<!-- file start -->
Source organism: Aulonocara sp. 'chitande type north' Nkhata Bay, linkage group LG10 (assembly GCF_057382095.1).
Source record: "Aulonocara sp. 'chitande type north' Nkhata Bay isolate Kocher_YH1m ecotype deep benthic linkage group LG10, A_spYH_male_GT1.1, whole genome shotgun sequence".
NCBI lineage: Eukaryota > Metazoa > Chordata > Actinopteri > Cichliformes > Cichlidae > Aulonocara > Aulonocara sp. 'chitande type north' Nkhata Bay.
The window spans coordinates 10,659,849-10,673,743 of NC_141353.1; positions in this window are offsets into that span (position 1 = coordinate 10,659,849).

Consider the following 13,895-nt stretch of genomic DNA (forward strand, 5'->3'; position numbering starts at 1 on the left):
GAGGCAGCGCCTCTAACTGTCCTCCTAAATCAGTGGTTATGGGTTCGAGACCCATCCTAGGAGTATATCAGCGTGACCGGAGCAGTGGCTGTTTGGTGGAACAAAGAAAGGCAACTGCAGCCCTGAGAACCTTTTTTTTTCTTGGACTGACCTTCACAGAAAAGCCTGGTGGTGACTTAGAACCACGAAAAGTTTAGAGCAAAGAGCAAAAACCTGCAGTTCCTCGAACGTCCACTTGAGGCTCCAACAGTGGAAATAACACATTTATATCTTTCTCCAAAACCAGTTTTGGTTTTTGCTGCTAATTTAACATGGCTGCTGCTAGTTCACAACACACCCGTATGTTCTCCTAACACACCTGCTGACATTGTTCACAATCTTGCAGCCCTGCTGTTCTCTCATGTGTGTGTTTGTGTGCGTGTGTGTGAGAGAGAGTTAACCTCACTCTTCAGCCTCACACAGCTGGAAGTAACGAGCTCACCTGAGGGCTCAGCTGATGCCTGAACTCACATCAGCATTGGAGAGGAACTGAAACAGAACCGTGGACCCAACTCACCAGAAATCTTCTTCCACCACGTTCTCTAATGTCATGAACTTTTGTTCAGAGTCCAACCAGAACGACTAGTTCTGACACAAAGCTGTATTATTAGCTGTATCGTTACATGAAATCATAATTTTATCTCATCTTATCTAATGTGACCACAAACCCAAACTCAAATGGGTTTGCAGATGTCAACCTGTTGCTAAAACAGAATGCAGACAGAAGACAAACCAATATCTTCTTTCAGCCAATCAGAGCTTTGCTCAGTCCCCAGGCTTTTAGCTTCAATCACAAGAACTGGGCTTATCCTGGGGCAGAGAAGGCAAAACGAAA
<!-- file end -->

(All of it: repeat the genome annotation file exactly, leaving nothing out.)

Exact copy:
Source organism: Aulonocara sp. 'chitande type north' Nkhata Bay, linkage group LG10 (assembly GCF_057382095.1).
Source record: "Aulonocara sp. 'chitande type north' Nkhata Bay isolate Kocher_YH1m ecotype deep benthic linkage group LG10, A_spYH_male_GT1.1, whole genome shotgun sequence".
NCBI lineage: Eukaryota > Metazoa > Chordata > Actinopteri > Cichliformes > Cichlidae > Aulonocara > Aulonocara sp. 'chitande type north' Nkhata Bay.
The window spans coordinates 10,659,849-10,673,743 of NC_141353.1; positions in this window are offsets into that span (position 1 = coordinate 10,659,849).

Consider the following 13,895-nt stretch of genomic DNA (forward strand, 5'->3'; position numbering starts at 1 on the left):
GAGGCAGCGCCTCTAACTGTCCTCCTAAATCAGTGGTTATGGGTTCGAGACCCATCCTAGGAGTATATCAGCGTGACCGGAGCAGTGGCTGTTTGGTGGAACAAAGAAAGGCAACTGCAGCCCTGAGAACCTTTTTTTTTCTTGGACTGACCTTCACAGAAAAGCCTGGTGGTGACTTAGAACCACGAAAAGTTTAGAGCAAAGAGCAAAAACCTGCAGTTCCTCGAACGTCCACTTGAGGCTCCAACAGTGGAAATAACACATTTATATCTTTCTCCAAAACCAGTTTTGGTTTTTGCTGCTAATTTAACATGGCTGCTGCTAGTTCACAACACACCCGTATGTTCTCCTAACACACCTGCTGACATTGTTCACAATCTTGCAGCCCTGCTGTTCTCTCATGTGTGTGTTTGTGTGCGTGTGTGTGAGAGAGAGTTAACCTCACTCTTCAGCCTCACACAGCTGGAAGTAACGAGCTCACCTGAGGGCTCAGCTGATGCCTGAACTCACATCAGCATTGGAGAGGAACTGAAACAGAACCGTGGACCCAACTCACCAGAAATCTTCTTCCACCACGTTCTCTAATGTCATGAACTTTTGTTCAGAGTCCAACCAGAACGACTAGTTCTGACACAAAGCTGTATTATTAGCTGTATCGTTACATGAAATCATAATTTTATCTCATCTTATCTAATGTGACCACAAACCCAAACTCAAATGGGTTTGCAGATGTCAACCTGTTGCTAAAACAGAATGCAGACAGAAGACAAACCAATATCTTCTTTCAGCCAATCAGAGCTTTGCTCAGTCCCCAGGCTTTTAGCTTCAATCACAAGAACTGGGCTTATCCTGGGGCAGAGAAGGCAAAACGAAA